* IdiotPlot: ''The Bear And The Dragon'' revolves around this to an absurd degree. The Chinese government (with the exception of one OnlySaneMan with no real power and one bright but amoral [[PragmaticVillainy pragmatic villain]] who also has a degree of sanity and ability to contemplate his actions yet has a tenous grip on power) are portrayed as backwards, corrupt and incompetent, relying on the rule of arms to make sure their people stay in line (disregarding the Internet as something they need to regulate to maintain this, which IRL China has addressed). They also launch a war of aggression in much the same way as the Soviets did in ''Literature/RedStormRising'' with even less foreplanning, are so inept at security they don't even notice a hacking scheme any reasonably effective hacker could unravel is handing the USA a copypasta of their Politburo meeting minutes, thus allowing America to read their every move, and as the cherry on top, they prove unable to show any intelligence regarding international relations, and this idiocy puts their world trade in the shitter because they can't do something as simple as apologize for the murder of a diplomat and a missionary even when objective reality explicitly demands it.
* MagnificentBastard: [[spoiler:Felix Cortez]] in ''Clear And Present Danger''. Even admitted by {{Word of God}}. Subverted in the end of the book, with a gleefully ironic HoistByHisOwnPetard moment.
* MisBlamed: Clancy's entire involvement with the "Op-Center" series is suggesting the most basic premise and being paid for showing his name on the covers.
* NamesTheSame: Particularly {{egregious}} in some cases, when Clancy uses the same names for characters that either die or are separated by years. The most notable examples include:
** Anne Pretloe, a doctor who helped to treat John Kelly[[spoiler:/Clark]] in ''Without Remorse'', and a girl who was kidnapped and murdered by [[spoiler:Horizon Corporation's Project]] in ''Rainbow Six''.
** Dmitriy A. Popov, a Soviet diplomat present during the Middle East peace agreement in ''Sum of All Fears'', and a former KGB terrorist liaison in ''Rainbow Six''.
** Tony Wills, a star football player [[spoiler:who was killed in the nuclear explosion in Denver]] in ''Sum of All Fears'', a Secret Service agent looking after the children of Roger Durling in ''Debt of Honor'' and ''Executive Orders'', and a former CIA intelligence analyst who mentors Jack Ryan, Jr. in ''Teeth of the Tiger''.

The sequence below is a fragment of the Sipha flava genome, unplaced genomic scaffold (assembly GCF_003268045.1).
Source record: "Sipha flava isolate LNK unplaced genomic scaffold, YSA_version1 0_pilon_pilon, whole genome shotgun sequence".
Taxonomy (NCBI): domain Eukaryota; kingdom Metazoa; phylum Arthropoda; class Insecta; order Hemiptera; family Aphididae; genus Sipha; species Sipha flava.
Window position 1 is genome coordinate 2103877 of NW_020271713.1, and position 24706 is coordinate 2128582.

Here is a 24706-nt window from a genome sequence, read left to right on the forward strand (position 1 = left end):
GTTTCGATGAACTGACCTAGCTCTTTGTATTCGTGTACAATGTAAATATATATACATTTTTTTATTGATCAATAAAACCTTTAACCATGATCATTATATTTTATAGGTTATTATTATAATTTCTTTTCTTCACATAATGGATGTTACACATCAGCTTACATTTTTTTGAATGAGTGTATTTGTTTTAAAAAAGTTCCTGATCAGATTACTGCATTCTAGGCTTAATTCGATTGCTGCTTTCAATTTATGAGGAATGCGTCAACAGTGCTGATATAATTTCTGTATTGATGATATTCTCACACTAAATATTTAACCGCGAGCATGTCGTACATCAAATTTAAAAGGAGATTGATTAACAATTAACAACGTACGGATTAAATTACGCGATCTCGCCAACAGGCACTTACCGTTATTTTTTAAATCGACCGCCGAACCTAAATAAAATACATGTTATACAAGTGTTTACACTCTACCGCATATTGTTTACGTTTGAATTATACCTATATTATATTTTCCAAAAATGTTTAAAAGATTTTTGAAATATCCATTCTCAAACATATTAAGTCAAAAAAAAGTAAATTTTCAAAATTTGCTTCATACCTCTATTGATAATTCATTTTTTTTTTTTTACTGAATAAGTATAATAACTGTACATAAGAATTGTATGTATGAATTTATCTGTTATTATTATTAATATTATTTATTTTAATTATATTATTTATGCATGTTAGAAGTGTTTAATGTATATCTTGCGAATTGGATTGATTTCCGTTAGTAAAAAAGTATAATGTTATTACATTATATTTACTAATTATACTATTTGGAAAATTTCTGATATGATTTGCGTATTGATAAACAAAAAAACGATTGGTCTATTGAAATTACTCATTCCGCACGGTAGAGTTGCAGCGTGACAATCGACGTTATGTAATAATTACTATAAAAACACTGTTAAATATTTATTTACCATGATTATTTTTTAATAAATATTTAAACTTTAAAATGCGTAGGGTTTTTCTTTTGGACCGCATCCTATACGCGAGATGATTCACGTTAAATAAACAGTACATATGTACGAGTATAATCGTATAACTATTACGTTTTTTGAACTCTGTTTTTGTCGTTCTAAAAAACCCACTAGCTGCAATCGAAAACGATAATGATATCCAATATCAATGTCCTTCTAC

* OffscreenMomentOfAwesome: A single throwaway line buried in ''Debt of Honor'' mentions that [[spoiler:North and South Korea had recently been reunified]]. Which is exactly the kind of major event that Clancy usually takes a whole book to cover.
** Clancy's one-time collaborator Larry Bond covered this: Red Phoenix. Clancy may have more or less "incorporated it by reference."
* ProtectionFromEditors: It is widely believed that the [[{{Doorstopper}} length]] of many of Clancy's later novels is due to this.
* StrawCharacter: Several media pundits (usually liberals) are portrayed as this. Ed Kealty, widely regarded as being a TakeThat directed against Ted Kennedy is a very Democratic one, although this may be a subversion: Arnie Van Damm notes that Kealty has no real principles, holds liberal views only in order to get himself elected, and would "fuck a snake," in order to get what he wants.
* ViewersAreMorons: Taken to relative length in ''Rainbow Six'' and ''The Bear and the Dragon'', where certain important points are explained multiple times, in depth; one would assume that John Clark's meeting with Golovko in ''Executive Orders'' would be important enough for everyone present at Rainbow HQ to at least know of.
* UnfortunateImplications: In ''Teeth of the Tiger'', Dominic says this to his twin Brian:
-->"You always were the altar boy in the family."
:: Cue the recent [[PedophilePriest clerical sex scandals.]]